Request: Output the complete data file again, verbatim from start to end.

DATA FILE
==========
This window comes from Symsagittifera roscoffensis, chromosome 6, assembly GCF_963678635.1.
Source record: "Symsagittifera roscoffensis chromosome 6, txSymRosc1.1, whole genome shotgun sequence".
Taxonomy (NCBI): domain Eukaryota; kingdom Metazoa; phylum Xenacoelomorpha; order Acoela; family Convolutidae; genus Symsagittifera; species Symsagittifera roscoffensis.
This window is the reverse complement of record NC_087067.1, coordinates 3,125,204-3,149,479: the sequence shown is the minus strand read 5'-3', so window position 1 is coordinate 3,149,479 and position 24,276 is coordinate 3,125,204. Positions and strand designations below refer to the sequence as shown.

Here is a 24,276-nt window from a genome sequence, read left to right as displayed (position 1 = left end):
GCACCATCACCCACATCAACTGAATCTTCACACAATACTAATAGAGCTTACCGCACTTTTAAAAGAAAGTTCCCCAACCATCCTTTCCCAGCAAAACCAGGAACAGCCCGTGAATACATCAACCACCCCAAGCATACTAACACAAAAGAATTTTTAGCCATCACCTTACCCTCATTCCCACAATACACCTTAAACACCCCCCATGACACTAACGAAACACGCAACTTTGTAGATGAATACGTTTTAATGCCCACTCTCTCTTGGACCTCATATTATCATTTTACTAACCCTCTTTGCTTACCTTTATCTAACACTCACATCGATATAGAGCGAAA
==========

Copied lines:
This window comes from Symsagittifera roscoffensis, chromosome 6, assembly GCF_963678635.1.
Source record: "Symsagittifera roscoffensis chromosome 6, txSymRosc1.1, whole genome shotgun sequence".
Taxonomy (NCBI): domain Eukaryota; kingdom Metazoa; phylum Xenacoelomorpha; order Acoela; family Convolutidae; genus Symsagittifera; species Symsagittifera roscoffensis.
This window is the reverse complement of record NC_087067.1, coordinates 3,125,204-3,149,479: the sequence shown is the minus strand read 5'-3', so window position 1 is coordinate 3,149,479 and position 24,276 is coordinate 3,125,204. Positions and strand designations below refer to the sequence as shown.

Here is a 24,276-nt window from a genome sequence, read left to right as displayed (position 1 = left end):
GCACCATCACCCACATCAACTGAATCTTCACACAATACTAATAGAGCTTACCGCACTTTTAAAAGAAAGTTCCCCAACCATCCTTTCCCAGCAAAACCAGGAACAGCCCGTGAATACATCAACCACCCCAAGCATACTAACACAAAAGAATTTTTAGCCATCACCTTACCCTCATTCCCACAATACACCTTAAACACCCCCCATGACACTAACGAAACACGCAACTTTGTAGATGAATACGTTTTAATGCCCACTCTCTCTTGGACCTCATATTATCATTTTACTAACCCTCTTTGCTTACCTTTATCTAACACTCACATCGATATAGAGCGAAA